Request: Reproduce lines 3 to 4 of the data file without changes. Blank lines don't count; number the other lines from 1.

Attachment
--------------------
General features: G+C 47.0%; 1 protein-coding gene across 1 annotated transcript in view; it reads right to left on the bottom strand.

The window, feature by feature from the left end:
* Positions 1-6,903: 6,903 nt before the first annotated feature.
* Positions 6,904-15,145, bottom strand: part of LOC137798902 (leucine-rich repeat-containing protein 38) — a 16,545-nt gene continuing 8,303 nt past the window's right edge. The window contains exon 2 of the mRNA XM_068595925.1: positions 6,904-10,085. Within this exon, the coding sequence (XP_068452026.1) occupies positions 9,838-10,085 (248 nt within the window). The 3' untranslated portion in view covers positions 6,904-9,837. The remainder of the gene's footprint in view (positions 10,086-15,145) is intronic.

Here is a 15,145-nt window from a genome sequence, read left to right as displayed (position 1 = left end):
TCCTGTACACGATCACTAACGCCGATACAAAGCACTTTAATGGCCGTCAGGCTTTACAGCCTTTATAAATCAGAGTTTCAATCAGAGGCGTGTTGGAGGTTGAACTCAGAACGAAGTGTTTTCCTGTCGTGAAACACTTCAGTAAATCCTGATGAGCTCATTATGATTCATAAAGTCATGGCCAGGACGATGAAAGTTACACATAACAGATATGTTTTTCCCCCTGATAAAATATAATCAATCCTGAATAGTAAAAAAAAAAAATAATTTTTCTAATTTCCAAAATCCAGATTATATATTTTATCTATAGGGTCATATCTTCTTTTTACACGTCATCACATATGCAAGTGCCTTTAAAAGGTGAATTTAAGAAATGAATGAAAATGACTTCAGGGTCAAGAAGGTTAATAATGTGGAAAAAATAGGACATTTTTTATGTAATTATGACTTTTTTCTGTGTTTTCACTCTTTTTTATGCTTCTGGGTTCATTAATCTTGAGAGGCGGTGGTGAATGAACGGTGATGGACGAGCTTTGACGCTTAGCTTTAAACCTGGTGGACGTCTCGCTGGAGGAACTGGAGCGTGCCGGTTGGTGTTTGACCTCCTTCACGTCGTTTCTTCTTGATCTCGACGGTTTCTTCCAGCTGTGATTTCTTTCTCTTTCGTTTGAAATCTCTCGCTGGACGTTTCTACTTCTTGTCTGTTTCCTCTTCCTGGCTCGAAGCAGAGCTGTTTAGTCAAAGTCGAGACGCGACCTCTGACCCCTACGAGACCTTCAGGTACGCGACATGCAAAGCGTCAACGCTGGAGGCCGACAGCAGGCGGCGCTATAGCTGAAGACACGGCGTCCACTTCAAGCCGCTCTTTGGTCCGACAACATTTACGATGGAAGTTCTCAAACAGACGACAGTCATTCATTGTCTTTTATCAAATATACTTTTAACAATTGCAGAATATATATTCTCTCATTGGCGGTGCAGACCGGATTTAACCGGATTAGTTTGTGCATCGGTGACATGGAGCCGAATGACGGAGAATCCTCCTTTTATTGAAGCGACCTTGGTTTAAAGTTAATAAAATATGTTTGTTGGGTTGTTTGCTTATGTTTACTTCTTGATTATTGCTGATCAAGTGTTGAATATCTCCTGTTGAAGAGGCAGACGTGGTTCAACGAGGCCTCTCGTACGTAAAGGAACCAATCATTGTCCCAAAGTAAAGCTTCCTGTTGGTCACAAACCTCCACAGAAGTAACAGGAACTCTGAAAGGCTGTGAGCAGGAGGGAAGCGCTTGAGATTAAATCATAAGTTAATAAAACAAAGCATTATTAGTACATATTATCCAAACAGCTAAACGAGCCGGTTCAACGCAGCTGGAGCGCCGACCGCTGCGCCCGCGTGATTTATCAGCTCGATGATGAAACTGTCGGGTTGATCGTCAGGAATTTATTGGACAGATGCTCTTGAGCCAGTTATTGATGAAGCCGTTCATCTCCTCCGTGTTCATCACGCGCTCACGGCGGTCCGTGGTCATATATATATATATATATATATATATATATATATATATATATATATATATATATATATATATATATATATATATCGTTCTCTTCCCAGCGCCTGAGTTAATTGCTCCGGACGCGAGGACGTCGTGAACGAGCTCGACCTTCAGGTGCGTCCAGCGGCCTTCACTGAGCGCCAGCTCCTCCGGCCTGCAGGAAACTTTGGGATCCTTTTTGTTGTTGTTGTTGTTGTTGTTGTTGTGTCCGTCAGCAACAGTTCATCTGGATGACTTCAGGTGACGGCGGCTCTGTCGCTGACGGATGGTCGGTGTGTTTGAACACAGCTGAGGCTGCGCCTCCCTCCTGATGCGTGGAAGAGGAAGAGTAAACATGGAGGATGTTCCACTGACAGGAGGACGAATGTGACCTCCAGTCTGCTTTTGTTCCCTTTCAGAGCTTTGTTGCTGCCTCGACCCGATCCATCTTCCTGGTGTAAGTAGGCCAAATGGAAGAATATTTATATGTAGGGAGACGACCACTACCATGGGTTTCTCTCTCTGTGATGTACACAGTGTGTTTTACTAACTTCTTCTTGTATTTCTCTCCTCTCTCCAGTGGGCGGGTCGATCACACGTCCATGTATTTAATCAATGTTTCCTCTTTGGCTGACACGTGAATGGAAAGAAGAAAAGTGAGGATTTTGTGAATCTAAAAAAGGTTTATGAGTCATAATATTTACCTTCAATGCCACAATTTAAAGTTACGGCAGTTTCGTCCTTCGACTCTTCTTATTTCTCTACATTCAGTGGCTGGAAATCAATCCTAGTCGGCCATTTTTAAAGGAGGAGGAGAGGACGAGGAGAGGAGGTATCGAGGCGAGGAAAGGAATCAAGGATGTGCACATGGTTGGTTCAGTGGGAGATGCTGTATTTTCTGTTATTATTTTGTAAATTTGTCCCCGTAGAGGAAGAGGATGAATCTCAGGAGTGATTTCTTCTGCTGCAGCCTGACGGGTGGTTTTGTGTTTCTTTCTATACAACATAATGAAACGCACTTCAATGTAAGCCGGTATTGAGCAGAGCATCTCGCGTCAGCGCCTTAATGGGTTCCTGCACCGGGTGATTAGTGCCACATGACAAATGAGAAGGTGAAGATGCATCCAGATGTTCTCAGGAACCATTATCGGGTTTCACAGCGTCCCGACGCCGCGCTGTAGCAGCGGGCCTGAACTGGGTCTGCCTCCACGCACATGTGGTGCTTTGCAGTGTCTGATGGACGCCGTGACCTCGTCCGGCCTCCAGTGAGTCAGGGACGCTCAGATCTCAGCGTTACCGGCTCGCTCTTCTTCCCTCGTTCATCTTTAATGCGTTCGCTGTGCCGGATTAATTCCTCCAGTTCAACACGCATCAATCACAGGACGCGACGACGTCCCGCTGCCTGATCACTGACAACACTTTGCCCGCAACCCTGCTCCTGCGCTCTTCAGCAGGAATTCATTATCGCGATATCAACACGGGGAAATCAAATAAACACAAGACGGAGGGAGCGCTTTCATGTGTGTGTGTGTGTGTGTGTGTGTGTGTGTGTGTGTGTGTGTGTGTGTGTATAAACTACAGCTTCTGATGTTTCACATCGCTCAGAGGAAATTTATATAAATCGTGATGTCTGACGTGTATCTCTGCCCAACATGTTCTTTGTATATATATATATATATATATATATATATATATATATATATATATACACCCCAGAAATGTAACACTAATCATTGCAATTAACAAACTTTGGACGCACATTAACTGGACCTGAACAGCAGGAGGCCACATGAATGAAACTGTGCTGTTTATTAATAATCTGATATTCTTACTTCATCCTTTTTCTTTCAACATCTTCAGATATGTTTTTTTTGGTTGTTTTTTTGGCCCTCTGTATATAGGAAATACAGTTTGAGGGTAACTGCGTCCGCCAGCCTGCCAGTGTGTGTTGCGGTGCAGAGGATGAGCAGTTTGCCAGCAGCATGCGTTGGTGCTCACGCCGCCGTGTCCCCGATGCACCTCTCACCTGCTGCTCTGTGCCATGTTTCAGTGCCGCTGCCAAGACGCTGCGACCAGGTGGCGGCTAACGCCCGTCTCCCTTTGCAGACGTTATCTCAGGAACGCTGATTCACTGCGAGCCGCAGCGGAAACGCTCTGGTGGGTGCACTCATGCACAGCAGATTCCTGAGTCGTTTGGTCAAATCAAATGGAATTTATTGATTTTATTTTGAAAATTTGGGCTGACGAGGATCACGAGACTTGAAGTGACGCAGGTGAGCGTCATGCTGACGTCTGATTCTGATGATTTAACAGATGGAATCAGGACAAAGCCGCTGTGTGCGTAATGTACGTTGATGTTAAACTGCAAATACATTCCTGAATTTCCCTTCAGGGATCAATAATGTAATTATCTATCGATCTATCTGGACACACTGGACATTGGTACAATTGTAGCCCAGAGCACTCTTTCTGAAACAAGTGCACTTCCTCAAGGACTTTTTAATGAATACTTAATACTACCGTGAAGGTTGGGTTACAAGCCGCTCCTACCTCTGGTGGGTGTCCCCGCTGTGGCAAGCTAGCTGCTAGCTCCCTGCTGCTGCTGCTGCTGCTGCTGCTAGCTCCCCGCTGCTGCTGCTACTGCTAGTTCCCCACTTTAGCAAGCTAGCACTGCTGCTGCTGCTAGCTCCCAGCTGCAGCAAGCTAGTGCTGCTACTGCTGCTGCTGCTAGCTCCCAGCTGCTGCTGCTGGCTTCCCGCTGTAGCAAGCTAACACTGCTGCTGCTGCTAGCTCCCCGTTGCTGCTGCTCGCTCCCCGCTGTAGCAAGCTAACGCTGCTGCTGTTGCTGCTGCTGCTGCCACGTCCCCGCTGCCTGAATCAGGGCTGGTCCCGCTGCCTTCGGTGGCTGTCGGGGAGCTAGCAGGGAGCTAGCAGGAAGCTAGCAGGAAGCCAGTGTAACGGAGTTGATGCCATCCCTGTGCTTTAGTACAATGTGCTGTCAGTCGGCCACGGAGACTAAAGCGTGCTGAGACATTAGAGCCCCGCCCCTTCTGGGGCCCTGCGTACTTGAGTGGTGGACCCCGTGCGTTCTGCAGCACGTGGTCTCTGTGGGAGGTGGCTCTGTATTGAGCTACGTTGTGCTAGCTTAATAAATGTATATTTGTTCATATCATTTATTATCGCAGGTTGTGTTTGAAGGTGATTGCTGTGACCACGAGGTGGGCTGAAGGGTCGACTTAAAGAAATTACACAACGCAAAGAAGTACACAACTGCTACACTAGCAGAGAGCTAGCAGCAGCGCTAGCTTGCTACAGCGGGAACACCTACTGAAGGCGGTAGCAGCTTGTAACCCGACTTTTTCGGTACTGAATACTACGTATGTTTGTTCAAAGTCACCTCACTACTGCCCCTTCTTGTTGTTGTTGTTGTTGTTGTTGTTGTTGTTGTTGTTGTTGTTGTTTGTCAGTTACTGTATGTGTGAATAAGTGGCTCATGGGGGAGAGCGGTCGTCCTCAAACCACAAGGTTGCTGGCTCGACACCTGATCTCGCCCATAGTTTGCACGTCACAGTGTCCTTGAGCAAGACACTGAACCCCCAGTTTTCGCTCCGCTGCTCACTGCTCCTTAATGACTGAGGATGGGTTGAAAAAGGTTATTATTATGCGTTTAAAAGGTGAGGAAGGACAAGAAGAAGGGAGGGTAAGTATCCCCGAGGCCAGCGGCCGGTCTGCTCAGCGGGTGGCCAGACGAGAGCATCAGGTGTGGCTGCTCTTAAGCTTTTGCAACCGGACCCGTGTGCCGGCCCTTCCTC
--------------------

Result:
* Positions 1-6,903: 6,903 nt before the first annotated feature.
* Positions 6,904-15,145, bottom strand: part of LOC137798902 (leucine-rich repeat-containing protein 38) — a 16,545-nt gene continuing 8,303 nt past the window's right edge. The window contains exon 2 of the mRNA XM_068595925.1: positions 6,904-10,085. Within this exon, the coding sequence (XP_068452026.1) occupies positions 9,838-10,085 (248 nt within the window). The 3' untranslated portion in view covers positions 6,904-9,837. The remainder of the gene's footprint in view (positions 10,086-15,145) is intronic.